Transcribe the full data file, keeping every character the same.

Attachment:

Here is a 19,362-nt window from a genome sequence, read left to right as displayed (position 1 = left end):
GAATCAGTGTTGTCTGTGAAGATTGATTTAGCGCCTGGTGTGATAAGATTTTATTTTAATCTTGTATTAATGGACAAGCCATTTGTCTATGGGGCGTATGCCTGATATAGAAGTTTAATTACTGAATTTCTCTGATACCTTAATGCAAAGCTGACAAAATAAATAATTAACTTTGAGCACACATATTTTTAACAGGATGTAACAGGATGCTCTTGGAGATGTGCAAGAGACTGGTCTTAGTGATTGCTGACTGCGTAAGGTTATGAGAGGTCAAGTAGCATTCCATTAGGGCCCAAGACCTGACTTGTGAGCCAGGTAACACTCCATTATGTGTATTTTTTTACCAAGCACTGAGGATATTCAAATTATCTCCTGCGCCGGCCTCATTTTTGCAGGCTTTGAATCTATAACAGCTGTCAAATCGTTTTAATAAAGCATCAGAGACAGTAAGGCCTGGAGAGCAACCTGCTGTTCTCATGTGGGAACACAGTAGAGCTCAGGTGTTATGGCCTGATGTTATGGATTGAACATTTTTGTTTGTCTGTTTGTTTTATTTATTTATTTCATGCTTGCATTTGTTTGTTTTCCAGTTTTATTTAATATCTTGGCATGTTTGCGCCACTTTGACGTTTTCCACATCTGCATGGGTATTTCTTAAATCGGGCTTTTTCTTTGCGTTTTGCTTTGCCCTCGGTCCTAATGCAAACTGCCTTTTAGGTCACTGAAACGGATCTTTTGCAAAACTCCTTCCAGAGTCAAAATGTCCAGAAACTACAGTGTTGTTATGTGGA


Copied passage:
Here is a 19,362-nt window from a genome sequence, read left to right as displayed (position 1 = left end):
GAATCAGTGTTGTCTGTGAAGATTGATTTAGCGCCTGGTGTGATAAGATTTTATTTTAATCTTGTATTAATGGACAAGCCATTTGTCTATGGGGCGTATGCCTGATATAGAAGTTTAATTACTGAATTTCTCTGATACCTTAATGCAAAGCTGACAAAATAAATAATTAACTTTGAGCACACATATTTTTAACAGGATGTAACAGGATGCTCTTGGAGATGTGCAAGAGACTGGTCTTAGTGATTGCTGACTGCGTAAGGTTATGAGAGGTCAAGTAGCATTCCATTAGGGCCCAAGACCTGACTTGTGAGCCAGGTAACACTCCATTATGTGTATTTTTTTACCAAGCACTGAGGATATTCAAATTATCTCCTGCGCCGGCCTCATTTTTGCAGGCTTTGAATCTATAACAGCTGTCAAATCGTTTTAATAAAGCATCAGAGACAGTAAGGCCTGGAGAGCAACCTGCTGTTCTCATGTGGGAACACAGTAGAGCTCAGGTGTTATGGCCTGATGTTATGGATTGAACATTTTTGTTTGTCTGTTTGTTTTATTTATTTATTTCATGCTTGCATTTGTTTGTTTTCCAGTTTTATTTAATATCTTGGCATGTTTGCGCCACTTTGACGTTTTCCACATCTGCATGGGTATTTCTTAAATCGGGCTTTTTCTTTGCGTTTTGCTTTGCCCTCGGTCCTAATGCAAACTGCCTTTTAGGTCACTGAAACGGATCTTTTGCAAAACTCCTTCCAGAGTCAAAATGTCCAGAAACTACAGTGTTGTTATGTGGA